The New American
by Selwyn Duke
Belief in UFOs, once the province of cranks, has gained respectability. This is for good reason: The Pentagon has acknowledged that footage of “unidentified aerial phenomena” (UAP), as it prefers calling them, is real and that the military is still investigating them. It also has admitted to “testing” UFO wreckage. Moreover, an increasing number of credible people — such as rational former Navy pilots — have come forward to attest that they’ve observed craft displaying flight characteristics that appear to violate the laws of physics.
In keeping with this new era of supposed UFO transparency, the government is poised to issue a report on the matter later this month. But X-Files fans who may think we’ll learn that Uncle Sam has been breaking bread with little green men shouldn’t get their hopes up. For there’s a good reason why the government won’t answer the UFO question:
So says American Thinker’s Robert Arvay, pointing out that UFOs are a “paradox.” He explains:
Briefly stated, a paradox occurs when two statements of supposed facts are perceived to contradict each other. The UAP paradox is that the UAPs behave as if they wished to avoid detection, yet they get detected anyway. Why is that a paradox? Because, any technology that is capable of the reported flight characteristics of the UAPs, capabilities that exceed anything earthly we know about, and indeed, can seem to violate the known laws of physics, must surely be capable of stealth technology vastly exceeding ours — and ours is fairly good, and getting better, despite having been first developed in its present form only in recent decades.
In short, if the UAPs are the product of advanced technology, as they seem to be, then either they wish to hide or not. If they wish to hide, we should never, ever, be able to detect them. If they do not wish to hide, we should see them frequently, under conditions of irrefutable evidence. The paradox is that they do neither. They hide, and then they don’t hide. What could be the explanation for that?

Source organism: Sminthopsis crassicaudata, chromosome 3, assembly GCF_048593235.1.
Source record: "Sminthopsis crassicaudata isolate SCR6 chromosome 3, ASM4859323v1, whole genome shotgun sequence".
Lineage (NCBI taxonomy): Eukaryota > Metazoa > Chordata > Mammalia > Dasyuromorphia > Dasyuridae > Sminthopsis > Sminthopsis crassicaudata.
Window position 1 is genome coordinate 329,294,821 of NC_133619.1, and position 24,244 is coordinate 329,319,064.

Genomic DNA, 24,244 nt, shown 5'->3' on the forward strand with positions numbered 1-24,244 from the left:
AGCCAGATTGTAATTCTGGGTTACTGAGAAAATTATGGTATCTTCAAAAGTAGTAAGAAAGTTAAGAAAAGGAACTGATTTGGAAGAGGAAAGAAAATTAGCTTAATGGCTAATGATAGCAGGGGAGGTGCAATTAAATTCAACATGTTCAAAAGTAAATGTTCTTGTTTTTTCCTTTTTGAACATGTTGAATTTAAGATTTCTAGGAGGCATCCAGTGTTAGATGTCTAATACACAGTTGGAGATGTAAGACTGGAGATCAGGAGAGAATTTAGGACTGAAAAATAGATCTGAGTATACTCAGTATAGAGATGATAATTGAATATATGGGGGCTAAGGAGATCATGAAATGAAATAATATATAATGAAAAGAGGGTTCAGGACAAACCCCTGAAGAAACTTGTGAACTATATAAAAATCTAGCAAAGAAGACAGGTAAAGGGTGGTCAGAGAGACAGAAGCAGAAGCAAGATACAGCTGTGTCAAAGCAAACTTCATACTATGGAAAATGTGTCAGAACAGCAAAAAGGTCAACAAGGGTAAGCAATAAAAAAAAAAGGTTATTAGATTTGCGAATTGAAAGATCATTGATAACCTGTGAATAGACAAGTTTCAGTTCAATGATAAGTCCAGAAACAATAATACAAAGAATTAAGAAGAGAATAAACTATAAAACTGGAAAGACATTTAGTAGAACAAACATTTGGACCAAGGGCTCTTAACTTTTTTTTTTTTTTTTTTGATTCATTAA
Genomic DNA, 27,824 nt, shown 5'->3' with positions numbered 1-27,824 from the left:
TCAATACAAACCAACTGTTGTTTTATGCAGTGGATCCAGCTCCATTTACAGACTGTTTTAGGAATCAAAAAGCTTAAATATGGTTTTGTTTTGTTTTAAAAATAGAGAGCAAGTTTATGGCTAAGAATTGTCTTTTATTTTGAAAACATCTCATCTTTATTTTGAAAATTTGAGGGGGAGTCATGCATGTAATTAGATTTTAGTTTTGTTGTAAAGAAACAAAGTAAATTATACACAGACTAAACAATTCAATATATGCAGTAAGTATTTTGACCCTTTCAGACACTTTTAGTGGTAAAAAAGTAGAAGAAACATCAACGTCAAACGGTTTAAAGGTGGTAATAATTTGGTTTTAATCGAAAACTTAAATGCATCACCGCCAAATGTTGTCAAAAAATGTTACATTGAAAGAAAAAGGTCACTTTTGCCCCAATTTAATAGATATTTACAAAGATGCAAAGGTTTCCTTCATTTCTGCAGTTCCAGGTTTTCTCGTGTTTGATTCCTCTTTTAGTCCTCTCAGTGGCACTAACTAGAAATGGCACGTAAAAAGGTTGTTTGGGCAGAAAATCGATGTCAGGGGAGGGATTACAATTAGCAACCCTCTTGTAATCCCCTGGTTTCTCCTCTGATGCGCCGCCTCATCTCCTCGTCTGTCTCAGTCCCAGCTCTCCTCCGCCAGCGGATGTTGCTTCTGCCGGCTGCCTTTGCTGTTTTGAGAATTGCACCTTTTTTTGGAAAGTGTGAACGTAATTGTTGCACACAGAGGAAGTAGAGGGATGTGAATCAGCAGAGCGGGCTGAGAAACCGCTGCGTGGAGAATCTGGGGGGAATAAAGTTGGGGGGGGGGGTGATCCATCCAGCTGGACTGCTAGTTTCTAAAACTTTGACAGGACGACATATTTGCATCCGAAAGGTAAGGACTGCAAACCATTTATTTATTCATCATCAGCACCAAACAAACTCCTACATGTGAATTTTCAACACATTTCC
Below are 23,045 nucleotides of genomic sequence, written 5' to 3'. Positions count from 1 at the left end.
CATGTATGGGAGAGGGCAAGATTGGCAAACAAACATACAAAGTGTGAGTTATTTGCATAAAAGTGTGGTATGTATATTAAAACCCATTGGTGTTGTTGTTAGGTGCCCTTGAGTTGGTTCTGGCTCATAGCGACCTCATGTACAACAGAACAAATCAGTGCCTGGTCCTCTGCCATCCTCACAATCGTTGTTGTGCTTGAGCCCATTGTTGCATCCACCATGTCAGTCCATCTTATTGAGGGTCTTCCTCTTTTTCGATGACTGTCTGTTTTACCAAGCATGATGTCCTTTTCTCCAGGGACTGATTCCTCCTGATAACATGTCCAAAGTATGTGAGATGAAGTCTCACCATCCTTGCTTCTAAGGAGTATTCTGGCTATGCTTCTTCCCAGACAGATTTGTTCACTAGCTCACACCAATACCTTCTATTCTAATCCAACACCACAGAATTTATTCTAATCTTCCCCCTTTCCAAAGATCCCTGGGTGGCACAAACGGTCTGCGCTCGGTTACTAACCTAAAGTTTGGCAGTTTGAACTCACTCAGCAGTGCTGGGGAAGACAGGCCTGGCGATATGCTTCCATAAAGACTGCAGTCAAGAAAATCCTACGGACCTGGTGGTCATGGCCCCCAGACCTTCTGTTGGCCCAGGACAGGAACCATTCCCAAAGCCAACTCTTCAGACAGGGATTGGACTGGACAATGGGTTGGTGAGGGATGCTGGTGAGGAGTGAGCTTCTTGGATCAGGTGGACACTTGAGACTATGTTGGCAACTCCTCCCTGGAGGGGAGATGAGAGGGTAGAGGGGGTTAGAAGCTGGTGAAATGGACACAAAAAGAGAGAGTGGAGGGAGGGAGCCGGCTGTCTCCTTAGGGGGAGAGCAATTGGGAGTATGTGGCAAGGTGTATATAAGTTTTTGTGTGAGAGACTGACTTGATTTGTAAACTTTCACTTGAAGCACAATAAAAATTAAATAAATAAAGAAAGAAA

I’ve long asked this question as well: Why would beings with such advanced technology allow themselves to be spotted? Sure, it’s plausible that a glitch in their systems could cause them to appear to our eyes and technology once in a blue moon. But reports are that these UFOs are detected continually.
Arvay is open to the possibility that UFOs are extraterrestrial in nature, but finds the evidence to prove this thesis insufficient. Yet he correctly says it’s even less plausible that UFOs have earthly origin, as this also presents a paradox.
To wit: “Any nation (or organization) that possesses the technology to do what the UAPs are reported to do would have in its hands such power, such force, such a threat that no one could oppose it,” he writes. “Yet we see no evidence of any nation wielding such power, an inaction that would be highly implausible were they to have it.”
Moreover, Arvay points out that man’s possession of UFO “technology” would have as a prerequisite the development of “enormous scientific infrastructure.” “By that, I mean that if someone has developed inertial drive, or anti-gravity, or some equally advanced expertise, the scientific principles underlying such advancements would surely have affected other areas of science and technology,” he continues. “We would already have such exotic things as flying cars, indestructible materials, ten-mile-high buildings, and so forth.”
No doubt. We’d be living in a very, very different world if we possessed such technology.
A hologram is, of course, “a three-dimensional image reproduced from a pattern of interference produced by a split coherent beam of radiation (such as a laser),” as Merriam-Webster puts it. Now, let’s say the government were working on holography that could make it appear that ships, planes, tanks, and other objects exist where they don’t. Wouldn’t the best test of this technology be if you could, on a regular basis, fool trained pilots and others into believing the holograms were real craft?
While this would explain the frequent UFO sightings, a flaw in the thesis is that the UFOs are sometimes detected not just by the human eye but also radar.
Then again, there’s this: “Scientists at Bristol University have discovered a way to make 3D holograms that we can touch and feel in mid-air,” Newsweek reported in 2014. Does this mean that holograms visible to radar could be created as well?
(Of course, it should also be considered that UFOs have been detected for longer than hologram technology has existed.)
I lack the scientific knowledge to answer that question intelligently. Speaking of which, Arvay contends that a lack of knowledge on the government’s part is precisely why the UFO report will present nothing substantial.
This likely is true, too. So if UFO buffs are looking forward to something titillating later this month, they’d better watch reruns of the X-Files.
(Note: For those interested, below are three interesting Tucker Carlson Tonight UFO segments from the past year.)